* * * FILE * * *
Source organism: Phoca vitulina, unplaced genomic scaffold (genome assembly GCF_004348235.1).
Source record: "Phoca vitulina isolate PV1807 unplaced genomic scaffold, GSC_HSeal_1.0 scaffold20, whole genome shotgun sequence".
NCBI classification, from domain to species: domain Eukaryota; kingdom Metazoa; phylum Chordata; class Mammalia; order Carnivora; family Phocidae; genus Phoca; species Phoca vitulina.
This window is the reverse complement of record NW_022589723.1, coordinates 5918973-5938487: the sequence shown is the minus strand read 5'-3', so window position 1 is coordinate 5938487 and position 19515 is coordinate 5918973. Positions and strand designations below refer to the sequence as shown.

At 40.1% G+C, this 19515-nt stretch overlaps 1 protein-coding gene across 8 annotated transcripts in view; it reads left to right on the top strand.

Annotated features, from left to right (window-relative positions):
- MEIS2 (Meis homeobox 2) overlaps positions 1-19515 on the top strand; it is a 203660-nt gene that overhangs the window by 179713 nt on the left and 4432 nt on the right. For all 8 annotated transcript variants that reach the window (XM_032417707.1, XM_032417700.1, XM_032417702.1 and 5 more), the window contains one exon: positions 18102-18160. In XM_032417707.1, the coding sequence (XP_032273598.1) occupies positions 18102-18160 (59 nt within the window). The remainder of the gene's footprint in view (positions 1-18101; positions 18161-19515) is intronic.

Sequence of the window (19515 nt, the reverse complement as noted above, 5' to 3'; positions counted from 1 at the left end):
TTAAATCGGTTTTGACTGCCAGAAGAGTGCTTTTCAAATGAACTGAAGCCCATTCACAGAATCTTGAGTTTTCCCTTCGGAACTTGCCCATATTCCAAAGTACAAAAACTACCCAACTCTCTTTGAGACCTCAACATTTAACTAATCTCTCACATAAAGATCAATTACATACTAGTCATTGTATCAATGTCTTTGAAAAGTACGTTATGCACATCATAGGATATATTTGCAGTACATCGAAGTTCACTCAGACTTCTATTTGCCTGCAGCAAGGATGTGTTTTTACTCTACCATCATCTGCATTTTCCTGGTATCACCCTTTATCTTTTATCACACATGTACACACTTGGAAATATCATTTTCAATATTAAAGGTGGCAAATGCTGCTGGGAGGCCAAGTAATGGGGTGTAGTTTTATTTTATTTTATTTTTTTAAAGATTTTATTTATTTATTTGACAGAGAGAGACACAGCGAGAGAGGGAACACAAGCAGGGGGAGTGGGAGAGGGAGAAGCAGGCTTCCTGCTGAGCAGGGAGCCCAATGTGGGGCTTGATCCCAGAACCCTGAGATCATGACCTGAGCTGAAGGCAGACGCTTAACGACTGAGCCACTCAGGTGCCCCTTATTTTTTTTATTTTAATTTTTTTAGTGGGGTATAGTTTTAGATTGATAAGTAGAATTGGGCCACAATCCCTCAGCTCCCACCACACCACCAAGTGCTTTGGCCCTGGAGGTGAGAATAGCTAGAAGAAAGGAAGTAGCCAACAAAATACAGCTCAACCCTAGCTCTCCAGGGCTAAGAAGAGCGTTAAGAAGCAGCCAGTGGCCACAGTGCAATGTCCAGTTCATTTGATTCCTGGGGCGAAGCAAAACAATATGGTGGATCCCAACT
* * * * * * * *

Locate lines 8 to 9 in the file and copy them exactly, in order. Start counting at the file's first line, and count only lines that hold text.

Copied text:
Sequence of the window (19515 nt, the reverse complement as noted above, 5' to 3'; positions counted from 1 at the left end):
TTAAATCGGTTTTGACTGCCAGAAGAGTGCTTTTCAAATGAACTGAAGCCCATTCACAGAATCTTGAGTTTTCCCTTCGGAACTTGCCCATATTCCAAAGTACAAAAACTACCCAACTCTCTTTGAGACCTCAACATTTAACTAATCTCTCACATAAAGATCAATTACATACTAGTCATTGTATCAATGTCTTTGAAAAGTACGTTATGCACATCATAGGATATATTTGCAGTACATCGAAGTTCACTCAGACTTCTATTTGCCTGCAGCAAGGATGTGTTTTTACTCTACCATCATCTGCATTTTCCTGGTATCACCCTTTATCTTTTATCACACATGTACACACTTGGAAATATCATTTTCAATATTAAAGGTGGCAAATGCTGCTGGGAGGCCAAGTAATGGGGTGTAGTTTTATTTTATTTTATTTTTTTAAAGATTTTATTTATTTATTTGACAGAGAGAGACACAGCGAGAGAGGGAACACAAGCAGGGGGAGTGGGAGAGGGAGAAGCAGGCTTCCTGCTGAGCAGGGAGCCCAATGTGGGGCTTGATCCCAGAACCCTGAGATCATGACCTGAGCTGAAGGCAGACGCTTAACGACTGAGCCACTCAGGTGCCCCTTATTTTTTTTATTTTAATTTTTTTAGTGGGGTATAGTTTTAGATTGATAAGTAGAATTGGGCCACAATCCCTCAGCTCCCACCACACCACCAAGTGCTTTGGCCCTGGAGGTGAGAATAGCTAGAAGAAAGGAAGTAGCCAACAAAATACAGCTCAACCCTAGCTCTCCAGGGCTAAGAAGAGCGTTAAGAAGCAGCCAGTGGCCACAGTGCAATGTCCAGTTCATTTGATTCCTGGGGCGAAGCAAAACAATATGGTGGATCCCAACT